This article presents a comprehensive discussion on the Electronic Health Record Systems and their benefits. Conventional healthcare practices have been transformed significantly due to the seamless integration of technology in daily life. As a result, in several advanced countries, the paper-based health records have also been digitized thus introducing the concepts of Personal health Record (PHR) and Electronic Health Record (EHR) systems. In fact, both the EHR and the PHR are the digital version of the patients’ health information; however, there is a significant difference between the two. An obvious difference between PHR and the EHR is in terms of their management. The EHRs are administered in all respects, for example exchange and storage by the healthcare providers or by any of the entities that has been deputed for their management whereas the PHRs are managed by the patients themselves. In other words, in EHR system, the owner of the electronic health information is the health provider while in the case of PHR, the patients regulate the access to their digital health information and decide about their sharing with other entities.
From the perspective of healthcare providers, the primary aim for the development of an EHR system is to acquire, store, access, and exchange the patients’ health information among the several participating entities. In other words, the electronic health record systems serve as the tool to manage the patients’ health information.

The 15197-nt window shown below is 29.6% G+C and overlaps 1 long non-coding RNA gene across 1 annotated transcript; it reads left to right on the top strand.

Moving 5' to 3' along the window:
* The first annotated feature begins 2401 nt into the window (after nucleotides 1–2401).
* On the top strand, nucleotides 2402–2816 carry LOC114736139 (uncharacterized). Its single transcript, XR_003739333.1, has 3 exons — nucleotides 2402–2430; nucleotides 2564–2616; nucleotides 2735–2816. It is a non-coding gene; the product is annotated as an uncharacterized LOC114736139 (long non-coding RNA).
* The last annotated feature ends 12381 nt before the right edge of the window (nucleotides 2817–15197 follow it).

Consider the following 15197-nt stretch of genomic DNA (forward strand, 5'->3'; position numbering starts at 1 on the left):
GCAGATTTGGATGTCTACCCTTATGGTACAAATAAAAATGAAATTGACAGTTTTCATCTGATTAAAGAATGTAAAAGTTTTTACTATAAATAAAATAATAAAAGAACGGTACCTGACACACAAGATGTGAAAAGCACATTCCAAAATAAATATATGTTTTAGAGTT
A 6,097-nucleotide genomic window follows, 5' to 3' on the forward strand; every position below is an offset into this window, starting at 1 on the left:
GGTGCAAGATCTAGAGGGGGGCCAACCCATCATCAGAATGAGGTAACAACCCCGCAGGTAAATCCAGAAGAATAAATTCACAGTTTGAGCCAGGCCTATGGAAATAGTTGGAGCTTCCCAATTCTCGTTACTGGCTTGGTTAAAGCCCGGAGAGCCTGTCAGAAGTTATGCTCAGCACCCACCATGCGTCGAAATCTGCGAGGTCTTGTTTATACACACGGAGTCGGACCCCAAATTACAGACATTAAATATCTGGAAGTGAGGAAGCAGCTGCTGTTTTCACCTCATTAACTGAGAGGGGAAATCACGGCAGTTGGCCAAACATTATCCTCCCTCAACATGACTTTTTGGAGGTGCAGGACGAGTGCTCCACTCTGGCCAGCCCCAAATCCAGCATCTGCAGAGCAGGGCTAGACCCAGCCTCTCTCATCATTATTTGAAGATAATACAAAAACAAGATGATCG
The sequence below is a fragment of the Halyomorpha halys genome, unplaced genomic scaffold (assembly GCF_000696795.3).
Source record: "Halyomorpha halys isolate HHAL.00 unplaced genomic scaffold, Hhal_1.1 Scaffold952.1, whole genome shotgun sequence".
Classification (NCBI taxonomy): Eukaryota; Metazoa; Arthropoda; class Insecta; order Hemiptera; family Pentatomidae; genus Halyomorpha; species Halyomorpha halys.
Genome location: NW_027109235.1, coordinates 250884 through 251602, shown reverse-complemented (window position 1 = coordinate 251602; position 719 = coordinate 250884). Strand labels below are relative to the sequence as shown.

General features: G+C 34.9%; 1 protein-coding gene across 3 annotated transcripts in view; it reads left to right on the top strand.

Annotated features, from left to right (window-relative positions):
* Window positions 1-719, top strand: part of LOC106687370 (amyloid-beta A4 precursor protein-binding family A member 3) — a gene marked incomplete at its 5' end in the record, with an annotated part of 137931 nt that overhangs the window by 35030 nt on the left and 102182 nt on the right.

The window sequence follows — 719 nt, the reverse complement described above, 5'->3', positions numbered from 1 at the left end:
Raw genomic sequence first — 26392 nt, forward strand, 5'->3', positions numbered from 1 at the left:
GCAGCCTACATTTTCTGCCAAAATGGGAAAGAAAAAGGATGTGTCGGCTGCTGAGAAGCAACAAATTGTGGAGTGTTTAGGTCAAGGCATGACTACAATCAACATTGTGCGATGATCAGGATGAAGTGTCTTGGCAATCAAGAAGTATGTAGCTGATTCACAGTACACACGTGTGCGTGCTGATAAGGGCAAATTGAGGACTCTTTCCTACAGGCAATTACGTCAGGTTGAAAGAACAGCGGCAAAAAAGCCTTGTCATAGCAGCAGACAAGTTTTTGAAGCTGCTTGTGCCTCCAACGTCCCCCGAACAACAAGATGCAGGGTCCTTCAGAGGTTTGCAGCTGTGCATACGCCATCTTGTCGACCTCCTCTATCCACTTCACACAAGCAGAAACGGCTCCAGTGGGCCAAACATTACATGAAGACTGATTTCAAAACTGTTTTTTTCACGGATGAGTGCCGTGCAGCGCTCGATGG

What is the Structure of an Electronic Health Record?
There is usually a question that what type of information is actually contained in an EHR. There is a variety of information that is present in an EHR and it is important to understand that due to their capability to contain diversified information about the patients in a single record structure, the healthcare sector has been revolutionized because now this information can be utilized and operated in various ways by a variety of stakeholders. If we analyse the information encapsulated in an electronic health record, we can see that the information contained in it can be categorized into: (i) Patient Demographics and (ii) Patient Health Information. Typically, the following information is present in each of the two aforementioned components.
- Patient Demographics—this includes the information, such as gender, age, height, weight, ethnicity, nationality etc.
- Patient Health Information—this consists of the information, such as patient medical history, family medical history in some cases, allergies, prescriptions and treatments, reports of the laboratory tests, information about vital signs, such as blood pressure, pulse rate, and temperature etc.
Electronic Health Record System Benefits
The EHR systems bring several benefits for the stakeholders, such as the patients, doctors, and health insurance providers of this ecosystem. The benefits from the perspective of each of the stakeholders are briefly discussed here.
Benefits from the patients’ perspective
- From the patients’ perspective, an apparent benefit is that they no longer are required to keep their paper-based health records, laboratory test reports, and prescriptions etc. in the physical files. Instead, all the information is available online which can be retrieved at anytime from anywhere. Moreover, the patients can better coordinate with the doctors through the Web portals for appointments, prescription refills, and to have a quick and better overview of their overall health related affairs. Furthermore, it can save patients lots of costs in terms of traveling that is incurred in case of physical visits.
Benefits from the healthcare providers’ perspective